January 8, 1927 - December 21, 2018
Lorraine Mackay Stewart was born in Jonesboro, Louisiana, in 1927 to George and Estelle (“Stella”) Mackay as the sixth of eight children. Lorraine had an adventurous life, beginning with her childhood years when she was happiest exploring the swamps and bayous of northern Louisiana with her brothers. She was a talented musician and played clarinet for bands throughout her school years. Her intellectual formation was guided by the nuns at the College of the Sacred Heart, Grand Coteau, Louisiana, whose influence upon her was profound and lifelong. (She would later study early childhood education at the University of St. Thomas in Houston.) After college she moved to New Orleans, where she taught at the Rosary Sacred Heart Academy for four years, followed by a year in a public school in Algiers on the west bank of the Mississippi. In New Orleans she met Frank Stewart, the love of her life, at the boarding house where they both lived. Seeing her return home early in the morning he initially thought she was much too “fast” for him, but then learned she was a regular at 6:00 am Mass. Marriage to Frank led to her next adventure, a move to boomtown Houston and raising their three children, Andrew, Margaret, and Emily, in West University Place. A gifted teacher, Lorraine was her own children’s first and best teacher. Every conceivable holiday was celebrated in festive style: for Chinese New Year, all sat on the floor around the coffee table to eat chop suey with chopsticks. Her papier-mâché Halloween array was famous for miles around. She was a fabulous cook in the Louisiana tradition, reading cookbooks from the great New Orleans restaurants as if they were novels and creating many of her own recipes. Andy, Margaret and Emily were always encouraged to bring their friends home. Among them was Andrea Wilkinson (now Sitterle), who became a third daughter. Lorraine was always cooking something, or up to something, and happy for others to join in. Once all the children were of school age, she taught for a few years at Duchesne Academy of the Sacred Heart, and later at St. Vincent de Paul School, where she started what was at that time an innovative after-school program for children of working parents. After divorce from Frank, she began another great adventure in Mexico, a country she had always loved. This caused some consternation among her siblings, leading her brother Harvey to write to their sister Dolly, “You’d better check on Lorraine. She just bought a pith helmet so there is no telling what she’s up to.” After a semester at the Universidad de las Américas in Puebla studying Spanish and archeology, she settled in San Miguel de Allende. She lived there for over a decade, walking to the market daily to buy groceries, stopping at the Jardin along the way to visit with friends, painting and reading, and exploring the local culture. Despite her delight in life in San Miguel, she came back to Houston when her daughters started their own families. Along came grandchildren Austin, Stewart, Andrew, and then Rachel. She adored them all, and turned her skills to the next generation. She cooked dinners, helped with homework, but the magic was in her creativity. Costumes flowed from her sewing machine. If her girls wanted to dress their kids as reindeer for Christmas card pictures, voilà! If the boys wanted to dress like Tarzan, loincloths were produced. On one memorable occasion she strung together dog leashes, hung them over the bannister, and let Margaret’s boys—in their Tarzan loincloths—swing on them like jungle vines (every pillow in the house carefully laid on the floor). When they got in trouble with their parents, the grandkids could always find refuge in her room, where she would share her not-so-secret stash of candy and let them choose their own shows on her TV. They adored her. In her last years she lived at the Buckingham in Houston among treasured mementoes of family and adventure. She cut her own figure in her favored Mexican dresses and unique sense of humor, befriending many and loved by the staff and her faithful caregiver Jerlean Black. She declined gently, more quickly since Thanksgiving this year. Her end was peaceful. Lorraine was preceded in death by her father, George P. Mackay; mother, Estelle Lockwood Mackay; siblings Harvey Mackay (Bob), Edwin Mackay, Rosemary Reed (Mimi), Margaret Ann Mackay, Louise Tucker (Weezo), George Mackay Jr. (Sonny), and Ann Kershner (Dolly). She survived Dolly by just a few weeks. Lorraine is survived by her son Andrew (Fr. Columba, OSB); daughters Margaret Harris (Alan) and Emily Weingeist (Danny); grandchildren Austin Harris, Stewart Weingeist, Andrew Harris, and Rachel Weingeist. Funeral services will be January 2, 2019, at Christ the Redeemer Catholic Church, 11507 Huffmeister Road, Houston, TX 77065. Visitation from 10:00-10:45 AM, followed by the Funeral Mass at 11:00 AM. In lieu of flowers, memorial gifts may be made to the Hill Museum and Manuscript Library, Saint John’s University, Collegeville, Minnesota. Her ashes will be interred at the Saint John’s Abbey Cemetery in Collegeville.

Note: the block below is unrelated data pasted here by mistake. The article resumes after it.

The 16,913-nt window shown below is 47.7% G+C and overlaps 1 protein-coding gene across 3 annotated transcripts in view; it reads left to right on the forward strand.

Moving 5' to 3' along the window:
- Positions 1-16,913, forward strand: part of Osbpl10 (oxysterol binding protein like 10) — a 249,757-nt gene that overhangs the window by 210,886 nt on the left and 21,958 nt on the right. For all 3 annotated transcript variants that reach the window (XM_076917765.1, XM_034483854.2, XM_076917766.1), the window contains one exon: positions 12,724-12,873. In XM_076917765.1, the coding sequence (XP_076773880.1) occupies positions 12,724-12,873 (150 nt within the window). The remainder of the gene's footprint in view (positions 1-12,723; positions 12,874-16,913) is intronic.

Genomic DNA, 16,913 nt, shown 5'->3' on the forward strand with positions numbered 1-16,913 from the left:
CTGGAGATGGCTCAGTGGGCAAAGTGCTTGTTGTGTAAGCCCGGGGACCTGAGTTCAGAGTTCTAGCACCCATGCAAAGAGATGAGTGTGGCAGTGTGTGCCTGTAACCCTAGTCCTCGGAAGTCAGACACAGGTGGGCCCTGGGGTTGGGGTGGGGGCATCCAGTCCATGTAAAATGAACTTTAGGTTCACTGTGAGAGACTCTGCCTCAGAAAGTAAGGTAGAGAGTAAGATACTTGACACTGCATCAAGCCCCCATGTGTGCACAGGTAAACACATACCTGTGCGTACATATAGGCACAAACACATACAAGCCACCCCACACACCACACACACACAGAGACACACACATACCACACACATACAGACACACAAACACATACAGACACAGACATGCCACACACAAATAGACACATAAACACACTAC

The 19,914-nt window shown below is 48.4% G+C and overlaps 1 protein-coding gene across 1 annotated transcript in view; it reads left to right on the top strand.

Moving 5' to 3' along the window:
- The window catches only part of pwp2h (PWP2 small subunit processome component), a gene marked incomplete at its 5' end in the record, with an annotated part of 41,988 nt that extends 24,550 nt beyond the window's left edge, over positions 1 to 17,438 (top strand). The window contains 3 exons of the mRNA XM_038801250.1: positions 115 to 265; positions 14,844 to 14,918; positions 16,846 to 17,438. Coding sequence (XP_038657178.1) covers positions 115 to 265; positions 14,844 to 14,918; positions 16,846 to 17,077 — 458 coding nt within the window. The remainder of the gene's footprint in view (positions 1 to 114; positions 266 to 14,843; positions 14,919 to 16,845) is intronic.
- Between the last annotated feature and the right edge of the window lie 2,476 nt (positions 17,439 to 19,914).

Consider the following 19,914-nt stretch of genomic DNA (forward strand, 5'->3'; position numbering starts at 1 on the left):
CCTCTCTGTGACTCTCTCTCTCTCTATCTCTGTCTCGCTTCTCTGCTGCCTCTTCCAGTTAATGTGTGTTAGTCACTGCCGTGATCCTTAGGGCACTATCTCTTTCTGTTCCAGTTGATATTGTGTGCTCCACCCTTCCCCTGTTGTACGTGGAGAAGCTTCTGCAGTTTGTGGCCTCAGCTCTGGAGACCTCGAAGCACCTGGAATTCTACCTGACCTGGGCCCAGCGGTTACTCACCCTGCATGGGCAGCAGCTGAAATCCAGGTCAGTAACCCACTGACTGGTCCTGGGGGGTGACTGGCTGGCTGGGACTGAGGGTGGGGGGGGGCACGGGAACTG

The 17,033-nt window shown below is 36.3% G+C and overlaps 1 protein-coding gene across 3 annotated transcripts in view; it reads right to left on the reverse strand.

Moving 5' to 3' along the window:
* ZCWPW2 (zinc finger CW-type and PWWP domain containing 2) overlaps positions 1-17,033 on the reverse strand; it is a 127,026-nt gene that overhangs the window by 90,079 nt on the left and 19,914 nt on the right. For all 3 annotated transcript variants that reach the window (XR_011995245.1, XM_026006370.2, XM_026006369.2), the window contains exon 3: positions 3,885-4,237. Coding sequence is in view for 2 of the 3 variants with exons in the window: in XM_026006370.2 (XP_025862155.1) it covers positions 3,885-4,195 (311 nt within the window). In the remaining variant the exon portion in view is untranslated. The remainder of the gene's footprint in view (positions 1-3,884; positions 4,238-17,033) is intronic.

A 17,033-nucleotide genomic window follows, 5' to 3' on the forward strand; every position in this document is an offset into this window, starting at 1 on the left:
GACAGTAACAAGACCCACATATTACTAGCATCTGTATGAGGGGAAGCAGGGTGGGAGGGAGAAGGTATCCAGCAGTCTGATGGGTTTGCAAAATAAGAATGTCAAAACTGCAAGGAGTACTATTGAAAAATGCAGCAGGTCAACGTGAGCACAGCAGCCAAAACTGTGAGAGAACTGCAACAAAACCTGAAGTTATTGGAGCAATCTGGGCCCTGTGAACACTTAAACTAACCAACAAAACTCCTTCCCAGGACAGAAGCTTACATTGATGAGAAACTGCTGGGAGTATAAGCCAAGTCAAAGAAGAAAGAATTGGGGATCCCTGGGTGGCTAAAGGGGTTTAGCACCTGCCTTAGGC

Lorraine Mackay Stewart was born in Jonesboro, Louisiana, in 1927 to George and Estelle (“Stella”) Mackay as the sixth of eight children. Lorraine had an adventurous life, beginning with her childhood years when she was happiest... View Obituary & Service Information
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